These assets now sit on a financial statement and require no hands-on management. Real estate tax advantages and investment attributes are maintained, capital gains taxes are deferred, and the opportunity for stepped up basis is preserved. Depending on the titling of the existing property, income agreements could also be funded by the assets. Best of all, the parties can go their separate ways without losing the income or triggering the tax, and can even achieve an upgrade in quality and diversification.
Perhaps most interestingly, the wife enjoys more income than before without having the property management duties and frees up much-needed time to return to law school, something she had given up years prior in favor of her husband's career.
The Bottom Line
While divorce will always be difficult, it can help to use the most advanced tools available to lessen the financial burden. Although we might never equate divorce with selling a business, it is quite true that the tax impact can be very similar - so why not utilize the same tools?
George Terlizzi has worked in business for more than 25 years as an entrepreneur, consultant, dealmaker and executive for early and mid-stage companies. He has substantial concentrations in finance, technology, consulting and numerous forms of transaction work. Today George advises wealth clients individually and sets the strategic vision for SouthPark Capital. George's insatiable curiosity, action-oriented approach, and broad-ranging interests are invaluable to those he advises.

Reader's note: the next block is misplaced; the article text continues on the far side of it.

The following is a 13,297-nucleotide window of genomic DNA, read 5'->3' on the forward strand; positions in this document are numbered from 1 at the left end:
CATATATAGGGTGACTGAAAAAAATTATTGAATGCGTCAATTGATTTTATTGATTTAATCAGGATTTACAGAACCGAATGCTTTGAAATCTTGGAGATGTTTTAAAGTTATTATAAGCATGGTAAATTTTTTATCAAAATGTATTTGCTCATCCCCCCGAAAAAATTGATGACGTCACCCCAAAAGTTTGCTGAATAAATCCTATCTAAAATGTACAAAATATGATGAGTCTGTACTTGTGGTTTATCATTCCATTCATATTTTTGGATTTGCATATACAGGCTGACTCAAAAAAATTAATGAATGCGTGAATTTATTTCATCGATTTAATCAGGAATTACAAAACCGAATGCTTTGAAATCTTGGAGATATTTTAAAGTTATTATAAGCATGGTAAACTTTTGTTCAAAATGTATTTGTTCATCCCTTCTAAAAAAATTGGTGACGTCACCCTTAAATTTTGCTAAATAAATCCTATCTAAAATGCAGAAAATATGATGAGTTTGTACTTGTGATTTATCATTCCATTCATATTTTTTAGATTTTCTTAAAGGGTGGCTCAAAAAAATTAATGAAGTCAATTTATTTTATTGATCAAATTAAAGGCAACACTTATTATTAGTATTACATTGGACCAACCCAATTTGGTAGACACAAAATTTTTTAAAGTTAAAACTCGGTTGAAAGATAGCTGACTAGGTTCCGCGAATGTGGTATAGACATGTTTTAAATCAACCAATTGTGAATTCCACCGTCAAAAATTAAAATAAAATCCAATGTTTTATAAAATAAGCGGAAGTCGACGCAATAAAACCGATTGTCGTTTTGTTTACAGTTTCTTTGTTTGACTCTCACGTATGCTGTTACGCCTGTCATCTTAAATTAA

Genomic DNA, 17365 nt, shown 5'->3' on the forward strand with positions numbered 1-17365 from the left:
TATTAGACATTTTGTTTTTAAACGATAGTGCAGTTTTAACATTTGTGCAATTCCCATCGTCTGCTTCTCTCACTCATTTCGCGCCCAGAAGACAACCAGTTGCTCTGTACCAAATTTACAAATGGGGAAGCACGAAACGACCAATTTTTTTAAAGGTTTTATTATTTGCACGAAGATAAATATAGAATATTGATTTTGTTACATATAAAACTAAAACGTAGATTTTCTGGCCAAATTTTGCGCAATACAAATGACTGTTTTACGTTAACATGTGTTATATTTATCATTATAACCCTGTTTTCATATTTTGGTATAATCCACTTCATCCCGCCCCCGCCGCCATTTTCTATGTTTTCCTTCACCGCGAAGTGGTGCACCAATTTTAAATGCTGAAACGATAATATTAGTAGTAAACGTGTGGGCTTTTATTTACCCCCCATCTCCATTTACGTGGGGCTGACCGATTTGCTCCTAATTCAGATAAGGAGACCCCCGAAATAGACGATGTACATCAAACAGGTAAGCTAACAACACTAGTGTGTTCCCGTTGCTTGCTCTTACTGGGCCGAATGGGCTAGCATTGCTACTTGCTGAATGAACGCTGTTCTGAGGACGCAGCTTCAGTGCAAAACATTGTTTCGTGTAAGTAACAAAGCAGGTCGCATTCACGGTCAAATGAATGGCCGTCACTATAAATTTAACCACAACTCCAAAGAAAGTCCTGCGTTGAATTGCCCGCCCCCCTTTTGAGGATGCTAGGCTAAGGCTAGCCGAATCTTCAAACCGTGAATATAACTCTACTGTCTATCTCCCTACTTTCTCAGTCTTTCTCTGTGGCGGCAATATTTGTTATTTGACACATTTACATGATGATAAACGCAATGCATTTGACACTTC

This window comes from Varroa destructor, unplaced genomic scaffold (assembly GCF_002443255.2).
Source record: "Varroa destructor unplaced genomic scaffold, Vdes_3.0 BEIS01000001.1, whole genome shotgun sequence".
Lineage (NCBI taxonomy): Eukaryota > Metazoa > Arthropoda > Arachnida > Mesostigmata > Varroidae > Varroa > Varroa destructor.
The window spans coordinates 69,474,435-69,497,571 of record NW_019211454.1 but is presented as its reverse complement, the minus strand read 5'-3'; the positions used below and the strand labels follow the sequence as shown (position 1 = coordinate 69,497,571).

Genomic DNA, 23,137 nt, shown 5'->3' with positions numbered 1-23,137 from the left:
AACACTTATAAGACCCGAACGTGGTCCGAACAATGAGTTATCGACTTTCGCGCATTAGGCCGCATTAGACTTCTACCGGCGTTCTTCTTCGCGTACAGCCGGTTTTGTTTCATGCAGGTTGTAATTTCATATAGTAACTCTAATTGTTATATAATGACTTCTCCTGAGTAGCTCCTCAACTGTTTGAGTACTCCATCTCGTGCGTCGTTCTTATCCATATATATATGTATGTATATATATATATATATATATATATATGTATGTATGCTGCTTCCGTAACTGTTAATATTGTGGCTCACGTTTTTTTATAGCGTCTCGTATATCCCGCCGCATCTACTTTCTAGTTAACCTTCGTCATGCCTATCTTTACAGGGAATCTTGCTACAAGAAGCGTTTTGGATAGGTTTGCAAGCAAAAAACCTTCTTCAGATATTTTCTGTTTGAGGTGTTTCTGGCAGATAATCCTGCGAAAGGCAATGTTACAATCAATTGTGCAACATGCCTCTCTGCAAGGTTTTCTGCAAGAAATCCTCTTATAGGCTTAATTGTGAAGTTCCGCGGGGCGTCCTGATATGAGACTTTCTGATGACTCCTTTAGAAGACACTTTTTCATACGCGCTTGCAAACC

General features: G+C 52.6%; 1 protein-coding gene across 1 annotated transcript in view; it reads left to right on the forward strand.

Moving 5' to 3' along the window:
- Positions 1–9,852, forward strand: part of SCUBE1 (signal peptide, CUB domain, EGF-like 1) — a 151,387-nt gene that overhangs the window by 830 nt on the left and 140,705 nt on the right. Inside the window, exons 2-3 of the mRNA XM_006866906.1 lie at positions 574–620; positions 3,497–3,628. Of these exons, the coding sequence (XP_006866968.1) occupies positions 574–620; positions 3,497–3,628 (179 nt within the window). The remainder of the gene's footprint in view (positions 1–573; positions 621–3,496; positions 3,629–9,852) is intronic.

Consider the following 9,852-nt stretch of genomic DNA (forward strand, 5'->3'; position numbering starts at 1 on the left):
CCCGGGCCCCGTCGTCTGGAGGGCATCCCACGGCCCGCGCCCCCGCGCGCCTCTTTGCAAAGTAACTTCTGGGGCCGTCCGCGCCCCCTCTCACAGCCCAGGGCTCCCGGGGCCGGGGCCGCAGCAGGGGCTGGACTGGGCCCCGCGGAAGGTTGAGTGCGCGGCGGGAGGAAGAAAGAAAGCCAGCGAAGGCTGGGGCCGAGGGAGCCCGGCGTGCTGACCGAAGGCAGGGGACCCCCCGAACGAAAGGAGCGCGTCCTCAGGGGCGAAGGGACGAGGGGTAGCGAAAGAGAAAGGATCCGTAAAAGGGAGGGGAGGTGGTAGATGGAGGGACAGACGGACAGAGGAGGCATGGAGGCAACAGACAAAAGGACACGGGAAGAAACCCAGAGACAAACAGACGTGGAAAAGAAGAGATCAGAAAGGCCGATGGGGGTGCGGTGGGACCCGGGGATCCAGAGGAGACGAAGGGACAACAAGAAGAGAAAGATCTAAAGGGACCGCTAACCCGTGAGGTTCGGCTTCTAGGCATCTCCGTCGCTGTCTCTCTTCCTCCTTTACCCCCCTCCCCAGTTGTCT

Comments are suppressed in compliance with industry guidelines. Click here to learn more and read more articles from the author.
Material is for informational purposes only and does not constitute an offer to buy or sell any product. Past performance and any forecasts are not indicative of future results. This material was prepared and views are those solely of the author and does not necessarily represent the views of the presenting party, nor their affiliates. Because investors situations and objectives vary this information is not intended to indicate suitability for any particular investor. Direct investment in an index is not possible. Asset Strategy is unaffiliated with third-party sites, cannot verify the accuracy of, nor assume responsibility for any content of linked third-party sites. The information available on third-party sites is for informational purposes only. All information provided is for educational purposes only. The material herein does not constitute an offer to sell nor is it a solicitation of an offer to purchase any security. Offers will only be made through a private placement memorandum to accredited investors (typically have a $1 million net worth excluding primary residence or $200,000 income individually/$300,000 jointly of the last three years), or through an offering circular to qualified investors, and where permitted by law. Investments in any security are not suitable for all investors. Investments in securities involve a high degree of risk and should only be considered by investors who can withstand the loss of their investment. Prospective investors should carefully review the “Risk Factors” section of any private placement memorandum or offering circular. Investors should perform their own investigations before considering any investment and consult with their own legal and tax advisors. Past pricing structures may not be indicative of future pricing and may not result in positive returns. Securities offered through Concorde Investment Services, LLC (CIS), member FINRA/SIPC. Advisory services offered through Asset Strategy Advisors, LLC (ASA), an SEC-registered investment adviser. Insurance services offered through Charles River Financial Insurance Agency, Inc. (CRFG). CIS, ASA, and CRFG are separate companies, all of whom are independent of Kiplinger.